Reston is just one part of a large metropolitan area, and limiting newcomers won't address population growth issues elsewhere nearby. Someone who wants to move to Fairfax to start a new job in Reston would likely accept the job and simply live somewhere else in the area if they couldn't find housing in Reston. PRC limits aren't used across the whole of Fairfax County, so they would likely just push people to nearby towns and jurisdictions. They're a very blunt tool.
The second reason is more philosophical. The idea of a population cap comes with the assumption that one day Reston might be full and cannot accomodate anyone else. That's a problem that goes beyond infrastructure and into what residents' idea of a welcoming neighborhood, town, or city should look like. For a place where literally living and working in the same community is a founding principle, a population cap represents a divergence from those values.
Some don't want to add homes to Reston's Village Centers
Another disputed area is Reston's Village Centers. While there's broad agreement that it's okay to build densely close to Metro stations, there's no consensus about doing something similar with the Village Centers. Most of them are typical suburban shopping centers with a grocery store and restaurants, shops, and a large parking lot.
That format could change slightly in the future to allow for more mixed use buildings, such as grocery stores with apartments on top. Unfortunately, in its letter the Reston Association seeks to affirm that this won't happen, except at Lake Anne (which already has commercial and residential uses mixed together) and at the Tall Oaks Village Center (which is in the middle of its redevelopment process).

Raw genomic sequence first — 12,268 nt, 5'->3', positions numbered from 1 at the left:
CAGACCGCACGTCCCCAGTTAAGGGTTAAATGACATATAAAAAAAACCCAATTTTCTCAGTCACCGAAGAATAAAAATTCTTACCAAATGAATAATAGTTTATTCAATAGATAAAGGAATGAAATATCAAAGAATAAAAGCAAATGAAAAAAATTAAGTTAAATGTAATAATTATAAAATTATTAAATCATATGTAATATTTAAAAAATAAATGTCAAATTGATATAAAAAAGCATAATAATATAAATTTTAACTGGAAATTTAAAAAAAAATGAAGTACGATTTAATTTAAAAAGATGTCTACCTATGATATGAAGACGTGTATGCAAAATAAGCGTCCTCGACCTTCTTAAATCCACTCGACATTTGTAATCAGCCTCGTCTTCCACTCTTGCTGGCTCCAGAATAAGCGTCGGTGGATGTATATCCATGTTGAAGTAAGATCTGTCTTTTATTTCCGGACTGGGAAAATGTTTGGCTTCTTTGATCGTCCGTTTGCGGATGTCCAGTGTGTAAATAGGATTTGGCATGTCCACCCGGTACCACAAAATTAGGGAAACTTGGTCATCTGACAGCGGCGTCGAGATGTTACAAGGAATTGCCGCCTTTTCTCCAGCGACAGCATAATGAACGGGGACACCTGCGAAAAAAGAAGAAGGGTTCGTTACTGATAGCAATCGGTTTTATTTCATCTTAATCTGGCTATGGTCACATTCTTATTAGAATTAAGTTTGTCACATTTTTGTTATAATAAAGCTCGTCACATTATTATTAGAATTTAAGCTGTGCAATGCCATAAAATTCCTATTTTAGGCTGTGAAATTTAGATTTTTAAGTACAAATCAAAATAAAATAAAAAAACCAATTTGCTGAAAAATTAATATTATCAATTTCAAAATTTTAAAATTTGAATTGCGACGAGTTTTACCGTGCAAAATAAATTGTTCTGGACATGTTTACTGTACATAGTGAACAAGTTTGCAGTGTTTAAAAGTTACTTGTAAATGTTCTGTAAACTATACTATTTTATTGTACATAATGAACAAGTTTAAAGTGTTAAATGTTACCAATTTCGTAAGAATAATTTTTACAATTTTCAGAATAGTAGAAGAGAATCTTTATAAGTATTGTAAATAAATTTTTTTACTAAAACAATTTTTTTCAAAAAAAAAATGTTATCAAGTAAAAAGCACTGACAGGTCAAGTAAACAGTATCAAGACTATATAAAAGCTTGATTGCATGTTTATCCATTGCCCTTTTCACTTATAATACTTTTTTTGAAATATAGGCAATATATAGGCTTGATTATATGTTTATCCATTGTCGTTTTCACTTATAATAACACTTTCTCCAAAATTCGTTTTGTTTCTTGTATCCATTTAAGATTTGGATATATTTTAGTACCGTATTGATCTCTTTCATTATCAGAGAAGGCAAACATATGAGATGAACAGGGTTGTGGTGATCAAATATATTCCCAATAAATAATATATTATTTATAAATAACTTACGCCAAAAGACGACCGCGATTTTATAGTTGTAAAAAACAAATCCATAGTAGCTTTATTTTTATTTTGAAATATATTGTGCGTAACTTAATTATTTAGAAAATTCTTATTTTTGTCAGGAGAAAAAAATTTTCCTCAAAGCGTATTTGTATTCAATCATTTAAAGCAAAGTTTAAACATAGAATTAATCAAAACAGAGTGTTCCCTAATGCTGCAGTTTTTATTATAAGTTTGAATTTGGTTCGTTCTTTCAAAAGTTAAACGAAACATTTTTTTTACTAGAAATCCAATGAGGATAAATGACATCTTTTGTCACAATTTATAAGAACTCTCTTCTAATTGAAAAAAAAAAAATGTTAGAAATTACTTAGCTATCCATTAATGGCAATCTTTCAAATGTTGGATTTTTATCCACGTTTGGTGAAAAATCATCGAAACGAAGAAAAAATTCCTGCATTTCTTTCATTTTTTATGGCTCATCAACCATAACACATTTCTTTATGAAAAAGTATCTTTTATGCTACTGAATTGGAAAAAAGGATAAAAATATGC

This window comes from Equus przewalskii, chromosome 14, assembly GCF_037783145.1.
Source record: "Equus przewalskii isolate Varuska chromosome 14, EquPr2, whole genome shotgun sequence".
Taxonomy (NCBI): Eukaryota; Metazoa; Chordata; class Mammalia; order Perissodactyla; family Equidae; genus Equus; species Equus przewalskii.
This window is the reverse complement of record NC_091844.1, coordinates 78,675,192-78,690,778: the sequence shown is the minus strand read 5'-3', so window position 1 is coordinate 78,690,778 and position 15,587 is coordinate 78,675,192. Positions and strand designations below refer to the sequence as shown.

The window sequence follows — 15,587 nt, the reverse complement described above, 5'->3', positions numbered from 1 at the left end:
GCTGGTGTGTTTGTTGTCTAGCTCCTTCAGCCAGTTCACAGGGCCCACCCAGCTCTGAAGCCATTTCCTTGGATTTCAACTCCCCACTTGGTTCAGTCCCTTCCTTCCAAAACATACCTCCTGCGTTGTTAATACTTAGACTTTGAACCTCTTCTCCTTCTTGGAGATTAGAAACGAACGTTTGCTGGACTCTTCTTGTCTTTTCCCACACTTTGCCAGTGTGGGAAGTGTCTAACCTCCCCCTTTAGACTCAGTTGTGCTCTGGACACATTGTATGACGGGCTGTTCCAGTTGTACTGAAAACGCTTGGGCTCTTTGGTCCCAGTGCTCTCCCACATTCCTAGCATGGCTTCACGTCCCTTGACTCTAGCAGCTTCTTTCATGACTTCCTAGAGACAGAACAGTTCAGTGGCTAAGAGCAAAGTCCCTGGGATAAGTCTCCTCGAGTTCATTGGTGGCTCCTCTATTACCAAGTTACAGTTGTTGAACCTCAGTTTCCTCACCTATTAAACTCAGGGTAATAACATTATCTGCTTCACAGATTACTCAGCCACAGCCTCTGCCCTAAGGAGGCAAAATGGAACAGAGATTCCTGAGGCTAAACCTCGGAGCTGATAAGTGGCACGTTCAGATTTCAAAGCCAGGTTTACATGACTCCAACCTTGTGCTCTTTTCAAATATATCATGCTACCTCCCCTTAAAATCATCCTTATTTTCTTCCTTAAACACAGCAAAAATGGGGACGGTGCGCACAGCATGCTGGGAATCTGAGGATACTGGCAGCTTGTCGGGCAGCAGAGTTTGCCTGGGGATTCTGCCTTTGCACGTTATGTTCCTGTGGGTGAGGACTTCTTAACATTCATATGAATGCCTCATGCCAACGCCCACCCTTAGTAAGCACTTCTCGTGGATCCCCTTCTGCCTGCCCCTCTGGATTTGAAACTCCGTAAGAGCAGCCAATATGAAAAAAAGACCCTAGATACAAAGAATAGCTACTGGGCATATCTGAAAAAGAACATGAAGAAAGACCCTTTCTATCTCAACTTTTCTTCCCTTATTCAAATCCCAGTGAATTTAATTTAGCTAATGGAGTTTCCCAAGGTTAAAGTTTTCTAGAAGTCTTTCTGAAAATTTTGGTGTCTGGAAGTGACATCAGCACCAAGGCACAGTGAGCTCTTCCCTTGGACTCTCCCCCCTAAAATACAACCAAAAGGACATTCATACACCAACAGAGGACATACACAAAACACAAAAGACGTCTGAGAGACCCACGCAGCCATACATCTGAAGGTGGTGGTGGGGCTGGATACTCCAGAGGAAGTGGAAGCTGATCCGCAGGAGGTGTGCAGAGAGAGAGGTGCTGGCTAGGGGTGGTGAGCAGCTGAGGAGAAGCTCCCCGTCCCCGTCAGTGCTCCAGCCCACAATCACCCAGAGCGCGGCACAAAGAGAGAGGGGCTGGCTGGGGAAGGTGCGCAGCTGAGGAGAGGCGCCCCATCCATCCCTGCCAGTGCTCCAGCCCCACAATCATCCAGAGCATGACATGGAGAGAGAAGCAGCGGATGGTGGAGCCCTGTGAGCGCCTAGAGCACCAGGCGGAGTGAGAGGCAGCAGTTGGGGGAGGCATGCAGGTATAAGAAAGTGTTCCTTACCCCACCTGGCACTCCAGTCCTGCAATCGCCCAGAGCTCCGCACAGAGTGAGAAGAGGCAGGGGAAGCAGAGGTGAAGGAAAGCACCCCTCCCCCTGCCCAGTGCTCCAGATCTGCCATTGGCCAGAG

That's troubling. There's nothing to fear about apartments on top of stores, and this opposition flies directly in the face of the inclusivity founder Bob Simon wanted to help distinguish Reston from surrounding communities. There's no reason the Village Centers can't see the benefits of smaller-scale development, and they're already connected by bus service.
Debates over better roads vs. golf courses
Reston has a lot of open space, and one of the Reston Association's meetings focused on how to preserve that.
The Master Plan shows that one day, redevelopment of the Hidden Creek Golf Course and nearby offices could include extending American Dream Way to connect directly to Wiehle Avenue. This could help people who deal with congestion on Sunset Hills Road. Congestion on Reston's roads is a big concern, so one would think the community would support plans to extend Soapstone Drive across the Dulles Toll Road. Instead, many want to prevent any redevelopment of the golf course and keep the space open.
There are good arguments for and against this particular connection, and right now there are no firm plans to build it. However, the case highlights the inherent contradiction in trying to ensure that Reston doesn't develop too much and too fast, but also keep up the pace with infrastructure improvements. This probably won't be the last time a hard choice like this has to be made.
While the overall process for approving the increased PRC population guidelines has been delayed, it has led to some productive conversation as well as clarification from Fairfax County officials which has helped smooth out the process. Thankfully, now the debate is more focused on how the changes envisioned in the Master Plan can be improved, rather than reversed entirely.